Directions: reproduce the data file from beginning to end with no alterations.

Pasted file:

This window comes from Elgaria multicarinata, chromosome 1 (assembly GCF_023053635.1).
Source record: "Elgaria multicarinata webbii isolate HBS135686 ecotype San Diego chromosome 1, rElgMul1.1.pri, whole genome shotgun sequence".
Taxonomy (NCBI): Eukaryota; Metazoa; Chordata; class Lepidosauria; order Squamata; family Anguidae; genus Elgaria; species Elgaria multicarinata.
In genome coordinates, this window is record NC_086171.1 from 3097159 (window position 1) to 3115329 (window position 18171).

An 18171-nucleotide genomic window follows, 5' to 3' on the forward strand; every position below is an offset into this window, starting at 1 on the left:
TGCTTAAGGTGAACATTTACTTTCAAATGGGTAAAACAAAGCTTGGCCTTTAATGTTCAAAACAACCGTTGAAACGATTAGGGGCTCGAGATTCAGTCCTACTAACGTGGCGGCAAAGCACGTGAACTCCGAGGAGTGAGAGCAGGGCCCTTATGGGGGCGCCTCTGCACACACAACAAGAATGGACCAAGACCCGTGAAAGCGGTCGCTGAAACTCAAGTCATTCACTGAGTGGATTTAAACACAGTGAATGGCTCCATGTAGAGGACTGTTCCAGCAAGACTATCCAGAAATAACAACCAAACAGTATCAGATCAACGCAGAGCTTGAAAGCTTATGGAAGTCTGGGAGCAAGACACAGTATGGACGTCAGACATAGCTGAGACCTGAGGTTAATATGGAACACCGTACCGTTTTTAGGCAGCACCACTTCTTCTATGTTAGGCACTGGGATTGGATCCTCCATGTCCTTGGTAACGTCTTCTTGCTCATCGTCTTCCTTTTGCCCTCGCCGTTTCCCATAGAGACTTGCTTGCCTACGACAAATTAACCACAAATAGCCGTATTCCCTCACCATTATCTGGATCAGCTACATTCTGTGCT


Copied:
This window comes from Elgaria multicarinata, chromosome 1 (assembly GCF_023053635.1).
Source record: "Elgaria multicarinata webbii isolate HBS135686 ecotype San Diego chromosome 1, rElgMul1.1.pri, whole genome shotgun sequence".
Taxonomy (NCBI): Eukaryota; Metazoa; Chordata; class Lepidosauria; order Squamata; family Anguidae; genus Elgaria; species Elgaria multicarinata.
In genome coordinates, this window is record NC_086171.1 from 3097159 (window position 1) to 3115329 (window position 18171).

An 18171-nucleotide genomic window follows, 5' to 3' on the forward strand; every position below is an offset into this window, starting at 1 on the left:
TGCTTAAGGTGAACATTTACTTTCAAATGGGTAAAACAAAGCTTGGCCTTTAATGTTCAAAACAACCGTTGAAACGATTAGGGGCTCGAGATTCAGTCCTACTAACGTGGCGGCAAAGCACGTGAACTCCGAGGAGTGAGAGCAGGGCCCTTATGGGGGCGCCTCTGCACACACAACAAGAATGGACCAAGACCCGTGAAAGCGGTCGCTGAAACTCAAGTCATTCACTGAGTGGATTTAAACACAGTGAATGGCTCCATGTAGAGGACTGTTCCAGCAAGACTATCCAGAAATAACAACCAAACAGTATCAGATCAACGCAGAGCTTGAAAGCTTATGGAAGTCTGGGAGCAAGACACAGTATGGACGTCAGACATAGCTGAGACCTGAGGTTAATATGGAACACCGTACCGTTTTTAGGCAGCACCACTTCTTCTATGTTAGGCACTGGGATTGGATCCTCCATGTCCTTGGTAACGTCTTCTTGCTCATCGTCTTCCTTTTGCCCTCGCCGTTTCCCATAGAGACTTGCTTGCCTACGACAAATTAACCACAAATAGCCGTATTCCCTCACCATTATCTGGATCAGCTACATTCTGTGCT